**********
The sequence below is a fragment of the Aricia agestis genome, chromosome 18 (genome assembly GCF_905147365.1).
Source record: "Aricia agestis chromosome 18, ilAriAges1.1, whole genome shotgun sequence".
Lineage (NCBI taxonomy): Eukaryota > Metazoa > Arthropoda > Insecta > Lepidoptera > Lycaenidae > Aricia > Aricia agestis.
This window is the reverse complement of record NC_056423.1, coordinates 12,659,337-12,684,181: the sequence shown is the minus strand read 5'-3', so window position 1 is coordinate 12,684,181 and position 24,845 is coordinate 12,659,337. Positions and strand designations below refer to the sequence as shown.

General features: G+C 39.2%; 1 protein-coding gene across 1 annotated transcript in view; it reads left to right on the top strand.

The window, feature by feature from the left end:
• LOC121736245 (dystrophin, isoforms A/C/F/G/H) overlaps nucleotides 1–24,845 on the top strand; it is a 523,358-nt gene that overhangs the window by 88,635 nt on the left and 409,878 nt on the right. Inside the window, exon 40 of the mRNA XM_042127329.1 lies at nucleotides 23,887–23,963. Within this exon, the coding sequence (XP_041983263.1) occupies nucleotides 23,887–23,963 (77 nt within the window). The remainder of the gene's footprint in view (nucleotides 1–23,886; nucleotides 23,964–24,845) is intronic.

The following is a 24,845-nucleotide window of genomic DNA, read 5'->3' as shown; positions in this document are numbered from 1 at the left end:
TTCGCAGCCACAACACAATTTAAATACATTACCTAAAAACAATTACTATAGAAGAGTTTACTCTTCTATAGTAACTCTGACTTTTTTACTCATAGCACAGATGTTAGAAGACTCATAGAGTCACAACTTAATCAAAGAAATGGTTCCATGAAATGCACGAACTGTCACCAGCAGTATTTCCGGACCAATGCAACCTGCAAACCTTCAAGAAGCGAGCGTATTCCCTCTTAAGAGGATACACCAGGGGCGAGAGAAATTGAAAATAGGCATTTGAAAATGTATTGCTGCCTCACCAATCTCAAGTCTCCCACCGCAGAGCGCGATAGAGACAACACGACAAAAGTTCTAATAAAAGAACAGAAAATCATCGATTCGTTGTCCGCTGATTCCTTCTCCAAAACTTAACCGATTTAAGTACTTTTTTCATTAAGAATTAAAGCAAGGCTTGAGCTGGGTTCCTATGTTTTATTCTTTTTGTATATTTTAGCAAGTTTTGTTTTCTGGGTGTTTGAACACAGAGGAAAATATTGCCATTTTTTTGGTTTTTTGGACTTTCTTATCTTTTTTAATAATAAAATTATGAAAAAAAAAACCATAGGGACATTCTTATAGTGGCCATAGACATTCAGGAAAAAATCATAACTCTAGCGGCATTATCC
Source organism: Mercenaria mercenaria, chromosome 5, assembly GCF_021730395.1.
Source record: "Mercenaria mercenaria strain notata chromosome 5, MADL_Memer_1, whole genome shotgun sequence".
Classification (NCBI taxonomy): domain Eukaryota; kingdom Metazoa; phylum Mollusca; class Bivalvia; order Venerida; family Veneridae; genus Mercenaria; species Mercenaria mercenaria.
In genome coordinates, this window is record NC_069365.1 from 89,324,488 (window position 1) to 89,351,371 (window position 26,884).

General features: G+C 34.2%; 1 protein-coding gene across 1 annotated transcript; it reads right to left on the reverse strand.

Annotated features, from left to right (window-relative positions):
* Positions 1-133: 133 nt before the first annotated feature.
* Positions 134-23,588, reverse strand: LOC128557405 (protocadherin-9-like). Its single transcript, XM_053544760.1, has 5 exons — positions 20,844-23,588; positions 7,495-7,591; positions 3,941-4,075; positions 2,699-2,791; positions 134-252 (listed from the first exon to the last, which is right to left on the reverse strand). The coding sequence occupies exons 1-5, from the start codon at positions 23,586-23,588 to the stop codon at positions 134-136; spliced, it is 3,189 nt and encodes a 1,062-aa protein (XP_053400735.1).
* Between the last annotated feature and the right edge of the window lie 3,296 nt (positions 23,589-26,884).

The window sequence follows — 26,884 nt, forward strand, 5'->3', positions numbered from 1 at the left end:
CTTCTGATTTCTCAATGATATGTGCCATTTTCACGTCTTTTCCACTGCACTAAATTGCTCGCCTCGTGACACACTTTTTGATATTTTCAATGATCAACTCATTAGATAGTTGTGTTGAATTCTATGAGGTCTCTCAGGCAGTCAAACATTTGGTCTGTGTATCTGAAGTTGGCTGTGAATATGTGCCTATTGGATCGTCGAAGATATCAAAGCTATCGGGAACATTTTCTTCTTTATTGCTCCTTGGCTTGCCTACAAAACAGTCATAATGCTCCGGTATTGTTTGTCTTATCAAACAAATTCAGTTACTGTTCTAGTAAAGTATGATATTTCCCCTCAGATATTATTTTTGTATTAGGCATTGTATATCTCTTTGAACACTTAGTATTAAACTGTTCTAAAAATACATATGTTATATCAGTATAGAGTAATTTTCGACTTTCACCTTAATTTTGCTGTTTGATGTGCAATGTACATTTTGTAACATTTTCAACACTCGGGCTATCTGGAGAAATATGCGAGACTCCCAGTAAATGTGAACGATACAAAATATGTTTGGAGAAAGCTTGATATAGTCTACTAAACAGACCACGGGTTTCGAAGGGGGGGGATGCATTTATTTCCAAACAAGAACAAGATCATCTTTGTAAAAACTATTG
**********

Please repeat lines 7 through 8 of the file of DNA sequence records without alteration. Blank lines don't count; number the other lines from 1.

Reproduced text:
• LOC121736245 (dystrophin, isoforms A/C/F/G/H) overlaps nucleotides 1–24,845 on the top strand; it is a 523,358-nt gene that overhangs the window by 88,635 nt on the left and 409,878 nt on the right. Inside the window, exon 40 of the mRNA XM_042127329.1 lies at nucleotides 23,887–23,963. Within this exon, the coding sequence (XP_041983263.1) occupies nucleotides 23,887–23,963 (77 nt within the window). The remainder of the gene's footprint in view (nucleotides 1–23,886; nucleotides 23,964–24,845) is intronic.

The following is a 24,845-nucleotide window of genomic DNA, read 5'->3' as shown; positions in this document are numbered from 1 at the left end: